In part one of the series, we discussed using JDeveloper 12c and Maven as a build tool. Users know that there are problems with this configuration. The first Maven integration was a real bumpy experience. In later 12c versions (12.2.1.x), the integration got better and better.

JDeveloper version 12.2.1.4 fixed most bugs. However, one thing broke with 12.2.1.4. You can’t run JUnit tests with Maven!

Part two of the series showed a workaround for this problem and how to implement it.

The final third part discusses some shortcomings of the workaround and how to implement it on large scale projects with multiple models.

Shortcomings

Firstly, we implemented the workaround presented in part two directly into the fixture generated by the ‘Build Junit Test Suite for Business Component’ wizard. Implementing the workaround in the fixture is a start. However, in real-world projects, there are multiple model projects which build a hierarchy. We don’t want to add the code for the workaround to every fixture. 

Secondly, we may have different environments using different DB connections. We need a way to choose the right DB connection for the environment we are running the tests on. Avoiding hard-coding values is mandatory.

Finally, debugging a test case inside JDeveloper is easy; doing this outside needs some preparation.

Multi-Model Projects

Implementing the code for the fixture’s workaround is feasible if you have one model project to test only. Why?

Everything is hard-coded in the workaround. The name of the DB server, user name, and password is hard-coded in the solution. When you have to test multiple model projects, you need to change this information for every fixture. The remaining part of the code is always the same.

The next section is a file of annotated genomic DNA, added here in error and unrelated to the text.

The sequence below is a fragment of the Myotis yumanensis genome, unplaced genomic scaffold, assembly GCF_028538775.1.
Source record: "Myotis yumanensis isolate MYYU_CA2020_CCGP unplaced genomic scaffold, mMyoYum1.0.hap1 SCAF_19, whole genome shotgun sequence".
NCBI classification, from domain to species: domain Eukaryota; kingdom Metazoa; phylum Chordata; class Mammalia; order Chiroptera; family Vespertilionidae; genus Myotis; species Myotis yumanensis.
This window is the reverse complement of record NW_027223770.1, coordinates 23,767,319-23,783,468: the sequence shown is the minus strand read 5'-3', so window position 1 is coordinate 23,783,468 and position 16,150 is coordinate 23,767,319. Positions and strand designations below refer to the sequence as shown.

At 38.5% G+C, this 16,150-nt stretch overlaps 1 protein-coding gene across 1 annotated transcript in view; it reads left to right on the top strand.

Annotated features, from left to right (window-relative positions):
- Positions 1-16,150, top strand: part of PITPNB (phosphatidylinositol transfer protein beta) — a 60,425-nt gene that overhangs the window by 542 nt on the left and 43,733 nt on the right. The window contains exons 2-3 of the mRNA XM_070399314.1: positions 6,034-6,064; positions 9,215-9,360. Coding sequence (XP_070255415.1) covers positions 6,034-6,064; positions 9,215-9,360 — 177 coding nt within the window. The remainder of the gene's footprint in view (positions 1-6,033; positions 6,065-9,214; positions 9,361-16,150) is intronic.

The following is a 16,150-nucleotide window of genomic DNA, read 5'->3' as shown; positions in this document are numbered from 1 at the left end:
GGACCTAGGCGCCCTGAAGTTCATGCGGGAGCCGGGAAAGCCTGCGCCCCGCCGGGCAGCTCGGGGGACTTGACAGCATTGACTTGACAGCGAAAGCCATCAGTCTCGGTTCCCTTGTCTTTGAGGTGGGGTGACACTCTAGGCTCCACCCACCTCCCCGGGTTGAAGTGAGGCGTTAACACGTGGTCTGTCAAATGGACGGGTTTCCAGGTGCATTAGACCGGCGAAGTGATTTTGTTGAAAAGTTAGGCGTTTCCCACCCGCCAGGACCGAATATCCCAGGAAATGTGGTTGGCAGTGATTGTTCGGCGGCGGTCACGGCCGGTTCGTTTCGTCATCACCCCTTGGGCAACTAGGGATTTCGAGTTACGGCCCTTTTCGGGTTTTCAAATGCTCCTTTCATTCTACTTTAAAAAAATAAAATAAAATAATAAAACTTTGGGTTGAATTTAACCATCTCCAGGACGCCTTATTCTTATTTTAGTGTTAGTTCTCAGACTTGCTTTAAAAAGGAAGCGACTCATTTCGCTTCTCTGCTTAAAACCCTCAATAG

To make things reusable, we need a way to pass this information to the fixture somehow. If we use our own Java class, we can pass this information as parameters to a method. Or we use setters to define the values before creating the application module. 

The original, generated code uses the Configuration class to call the method ‘createRootApplicationModule(…)’ with two parameters in the fixture constructor. We can create a Java class providing the same method. 

To prepare the workaround for these different environments, we need to pass the DB server’s address to use the calling program’s credentials. 

Maven uses a pom.xml file to configure the build process. We define the information as part of the pom.xml. Our particular configuration class reads the information to connect the application module to the right DB.

The maven-sure-fire plugin executes the Junit tests. We configure the plugin for each project that needs to run JUnit tests.

We pass the needed information as command line parameters to the sure-fire plugin. In the class, we can read the parameters and set them.

String jdbcurl =    System.getProperty("de.hahn.blog.maven.test.jdbcUrl");
String jdbcuser = System.getProperty("de.hahn.blog.maven.test.jdbcUser");
String jdbcpwd = System.getProperty("de.hahn.blog.maven.test.jdbcPwd");

Different Environments

A developer works typically on his machine only. Coding and testing on the same device using one DB server is OK. However, in more significant projects, it is normal to have different environments (development, test, pre-production, and production). Each environment defines a stage in the development process. The environments use different DB servers with other credentials.